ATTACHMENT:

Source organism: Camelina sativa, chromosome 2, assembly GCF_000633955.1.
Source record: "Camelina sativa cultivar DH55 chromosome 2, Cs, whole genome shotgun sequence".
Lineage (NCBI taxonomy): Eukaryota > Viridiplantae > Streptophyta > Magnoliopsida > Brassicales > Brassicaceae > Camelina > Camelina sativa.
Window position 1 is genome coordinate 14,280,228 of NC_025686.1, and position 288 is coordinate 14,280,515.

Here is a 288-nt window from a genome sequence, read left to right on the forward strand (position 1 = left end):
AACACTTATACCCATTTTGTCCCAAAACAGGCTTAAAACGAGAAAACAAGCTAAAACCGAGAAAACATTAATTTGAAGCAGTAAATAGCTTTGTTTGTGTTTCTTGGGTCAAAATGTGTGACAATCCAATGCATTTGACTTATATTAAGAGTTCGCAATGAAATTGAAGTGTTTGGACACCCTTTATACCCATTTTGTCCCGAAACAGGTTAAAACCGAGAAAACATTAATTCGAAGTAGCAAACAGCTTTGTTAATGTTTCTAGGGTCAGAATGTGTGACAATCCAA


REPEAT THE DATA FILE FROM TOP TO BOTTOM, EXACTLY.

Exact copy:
Source organism: Camelina sativa, chromosome 2, assembly GCF_000633955.1.
Source record: "Camelina sativa cultivar DH55 chromosome 2, Cs, whole genome shotgun sequence".
Lineage (NCBI taxonomy): Eukaryota > Viridiplantae > Streptophyta > Magnoliopsida > Brassicales > Brassicaceae > Camelina > Camelina sativa.
Window position 1 is genome coordinate 14,280,228 of NC_025686.1, and position 288 is coordinate 14,280,515.

Here is a 288-nt window from a genome sequence, read left to right on the forward strand (position 1 = left end):
AACACTTATACCCATTTTGTCCCAAAACAGGCTTAAAACGAGAAAACAAGCTAAAACCGAGAAAACATTAATTTGAAGCAGTAAATAGCTTTGTTTGTGTTTCTTGGGTCAAAATGTGTGACAATCCAATGCATTTGACTTATATTAAGAGTTCGCAATGAAATTGAAGTGTTTGGACACCCTTTATACCCATTTTGTCCCGAAACAGGTTAAAACCGAGAAAACATTAATTCGAAGTAGCAAACAGCTTTGTTAATGTTTCTAGGGTCAGAATGTGTGACAATCCAA